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Math Help - Areas of cardioids

  1. #1
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    Exclamation Areas of cardioids

    How can I determine the bounds of integral which we use while calculating carsioids. For example: find the area shared by r=2(1+sinθ) and r=2 ??
    Last edited by mr fantastic; January 6th 2010 at 08:47 PM. Reason: Removed shouting
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  2. #2
    MHF Contributor Drexel28's Avatar
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    Quote Originally Posted by fromTURKEY View Post
    HOW CAN I DETERMINE THE BOUNDS OF INTEGRAL WHICH WE USE WHILE CALCULATING CARDIOIDS.FOR EXAMPLE: FIND THE AREA SHARED BY r=2(1+sinθ) and r=2 ??
    There is a formula for this you know? Have you tried to graph the two curves to find the bounds for integration?

    2=2\left(1+\sin(\theta)\right)\implies 1+\sin(\theta)=1\implies \sin(\theta)=0
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    But, is it one of bounds or will we find the bounds after that ?
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  4. #4
    MHF Contributor Drexel28's Avatar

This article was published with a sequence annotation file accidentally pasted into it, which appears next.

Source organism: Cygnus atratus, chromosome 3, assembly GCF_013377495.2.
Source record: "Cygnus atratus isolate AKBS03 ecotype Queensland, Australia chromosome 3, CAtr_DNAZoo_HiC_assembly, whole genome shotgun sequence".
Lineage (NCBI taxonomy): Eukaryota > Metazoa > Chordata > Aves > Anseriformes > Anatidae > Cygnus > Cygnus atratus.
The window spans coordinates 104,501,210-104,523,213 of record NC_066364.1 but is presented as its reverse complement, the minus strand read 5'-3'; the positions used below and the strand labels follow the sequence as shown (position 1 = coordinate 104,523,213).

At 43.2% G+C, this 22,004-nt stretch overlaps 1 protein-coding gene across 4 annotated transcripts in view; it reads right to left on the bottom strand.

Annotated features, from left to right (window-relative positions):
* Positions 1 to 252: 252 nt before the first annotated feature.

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    Quote Originally Posted by fromTURKEY View Post
    But, is it one of bounds or will we find the bounds after that ?
    ....how may solutions are there to \sin\left(\theta\right)=0?
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  5. #5
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    two ! 0 and π. but according to my book, bounds are 0 and π/2
    the other bounds are -π/2 and 0 ?? help me please. I have a final exam tomarrow..
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  6. #6
    MHF Contributor Calculus26's Avatar
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    For the shared area once you have 0 and pi as Drexel pinted out -note from 0 to pi you simply have the area of a half circle and from pi to 2pi you have the area inside the cardioid obtained by doubling the integral of

    2(1+sin(t)) from pi to 3pi/2.

    See graph in attachment
    Attached Thumbnails Attached Thumbnails Areas of cardioids-cardioid.jpg  
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  7. #7
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    No, I did not understand..How did we determine the bounds as from pi to 3pi/2
    Last edited by mr fantastic; January 6th 2010 at 08:48 PM. Reason: Removed shouting
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  8. #8
    MHF Contributor Calculus26's Avatar
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    Ok--- for the area inside the cardioid it should be fairly obvious you could integrate from pi to 2pi.

    Now just split that interval in two.
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